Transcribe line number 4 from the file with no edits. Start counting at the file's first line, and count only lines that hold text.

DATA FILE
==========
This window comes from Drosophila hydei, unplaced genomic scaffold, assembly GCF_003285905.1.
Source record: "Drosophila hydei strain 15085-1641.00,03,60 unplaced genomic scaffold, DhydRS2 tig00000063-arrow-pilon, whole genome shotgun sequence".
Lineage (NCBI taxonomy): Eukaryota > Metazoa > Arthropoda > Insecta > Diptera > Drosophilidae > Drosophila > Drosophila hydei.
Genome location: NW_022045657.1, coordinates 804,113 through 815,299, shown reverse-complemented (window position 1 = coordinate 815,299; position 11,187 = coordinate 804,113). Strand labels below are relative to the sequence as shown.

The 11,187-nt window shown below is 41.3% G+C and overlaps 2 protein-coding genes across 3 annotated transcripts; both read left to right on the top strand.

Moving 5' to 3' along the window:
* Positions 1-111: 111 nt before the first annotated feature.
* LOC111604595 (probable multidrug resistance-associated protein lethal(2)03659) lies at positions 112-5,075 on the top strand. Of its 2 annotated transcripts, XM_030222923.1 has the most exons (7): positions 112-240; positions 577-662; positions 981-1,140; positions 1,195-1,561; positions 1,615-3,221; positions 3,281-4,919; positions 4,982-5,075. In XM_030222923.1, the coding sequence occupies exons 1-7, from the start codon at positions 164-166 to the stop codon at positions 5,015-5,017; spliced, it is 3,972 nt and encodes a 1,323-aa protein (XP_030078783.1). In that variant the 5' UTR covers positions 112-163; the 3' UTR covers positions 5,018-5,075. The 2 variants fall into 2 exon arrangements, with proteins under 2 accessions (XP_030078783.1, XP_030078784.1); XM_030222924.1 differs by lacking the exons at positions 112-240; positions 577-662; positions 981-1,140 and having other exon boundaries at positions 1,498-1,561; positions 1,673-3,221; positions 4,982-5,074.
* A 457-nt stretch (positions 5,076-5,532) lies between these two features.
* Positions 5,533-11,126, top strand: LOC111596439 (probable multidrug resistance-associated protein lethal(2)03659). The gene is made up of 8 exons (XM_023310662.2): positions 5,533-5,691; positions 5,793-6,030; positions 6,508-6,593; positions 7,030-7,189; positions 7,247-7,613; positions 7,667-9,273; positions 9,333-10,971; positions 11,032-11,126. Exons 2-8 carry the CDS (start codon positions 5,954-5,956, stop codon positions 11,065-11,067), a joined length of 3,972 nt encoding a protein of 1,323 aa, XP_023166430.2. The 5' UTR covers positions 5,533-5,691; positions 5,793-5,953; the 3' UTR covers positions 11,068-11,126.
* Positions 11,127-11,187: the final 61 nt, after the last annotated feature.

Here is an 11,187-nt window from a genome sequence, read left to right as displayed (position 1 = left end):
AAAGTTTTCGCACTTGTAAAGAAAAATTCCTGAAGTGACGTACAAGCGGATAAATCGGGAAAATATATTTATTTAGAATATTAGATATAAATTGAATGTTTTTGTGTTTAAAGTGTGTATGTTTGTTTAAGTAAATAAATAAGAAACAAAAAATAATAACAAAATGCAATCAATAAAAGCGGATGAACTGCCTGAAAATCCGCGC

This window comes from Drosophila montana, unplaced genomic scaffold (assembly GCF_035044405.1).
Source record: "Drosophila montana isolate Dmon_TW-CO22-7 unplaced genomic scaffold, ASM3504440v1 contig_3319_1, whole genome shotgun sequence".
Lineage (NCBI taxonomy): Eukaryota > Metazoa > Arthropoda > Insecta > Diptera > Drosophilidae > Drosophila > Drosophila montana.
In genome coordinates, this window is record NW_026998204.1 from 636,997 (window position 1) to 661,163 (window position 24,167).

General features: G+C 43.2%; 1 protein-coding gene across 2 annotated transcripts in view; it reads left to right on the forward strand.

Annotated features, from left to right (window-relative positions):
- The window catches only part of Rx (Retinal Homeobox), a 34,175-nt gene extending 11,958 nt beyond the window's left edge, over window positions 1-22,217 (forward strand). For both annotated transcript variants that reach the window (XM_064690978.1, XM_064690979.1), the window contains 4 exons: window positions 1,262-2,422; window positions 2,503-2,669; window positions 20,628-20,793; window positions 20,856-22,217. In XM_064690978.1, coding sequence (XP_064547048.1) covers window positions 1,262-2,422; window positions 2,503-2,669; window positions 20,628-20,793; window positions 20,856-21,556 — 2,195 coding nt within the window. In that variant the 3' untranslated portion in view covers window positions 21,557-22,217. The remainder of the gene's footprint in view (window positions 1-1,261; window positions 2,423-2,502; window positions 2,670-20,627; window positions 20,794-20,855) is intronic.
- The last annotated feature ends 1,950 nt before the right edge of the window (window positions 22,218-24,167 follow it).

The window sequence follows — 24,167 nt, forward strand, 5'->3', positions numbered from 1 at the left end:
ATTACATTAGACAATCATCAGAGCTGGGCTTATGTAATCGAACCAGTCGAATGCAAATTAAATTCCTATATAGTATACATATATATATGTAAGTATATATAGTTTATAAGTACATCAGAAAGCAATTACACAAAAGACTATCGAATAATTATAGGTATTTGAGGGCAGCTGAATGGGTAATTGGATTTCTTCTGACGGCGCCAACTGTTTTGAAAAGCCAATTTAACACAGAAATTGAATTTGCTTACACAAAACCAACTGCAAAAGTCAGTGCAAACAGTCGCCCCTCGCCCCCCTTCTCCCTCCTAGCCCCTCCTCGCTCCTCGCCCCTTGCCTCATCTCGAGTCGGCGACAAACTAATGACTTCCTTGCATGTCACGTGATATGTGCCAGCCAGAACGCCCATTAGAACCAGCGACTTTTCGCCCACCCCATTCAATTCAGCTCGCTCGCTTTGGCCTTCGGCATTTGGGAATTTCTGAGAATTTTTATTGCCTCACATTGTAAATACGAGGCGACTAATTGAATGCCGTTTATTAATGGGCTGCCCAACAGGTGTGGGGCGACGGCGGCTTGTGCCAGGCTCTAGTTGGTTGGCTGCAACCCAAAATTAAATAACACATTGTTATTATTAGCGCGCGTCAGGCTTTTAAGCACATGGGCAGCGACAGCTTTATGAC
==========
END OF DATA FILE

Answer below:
Genome location: NW_022045657.1, coordinates 804,113 through 815,299, shown reverse-complemented (window position 1 = coordinate 815,299; position 11,187 = coordinate 804,113). Strand labels below are relative to the sequence as shown.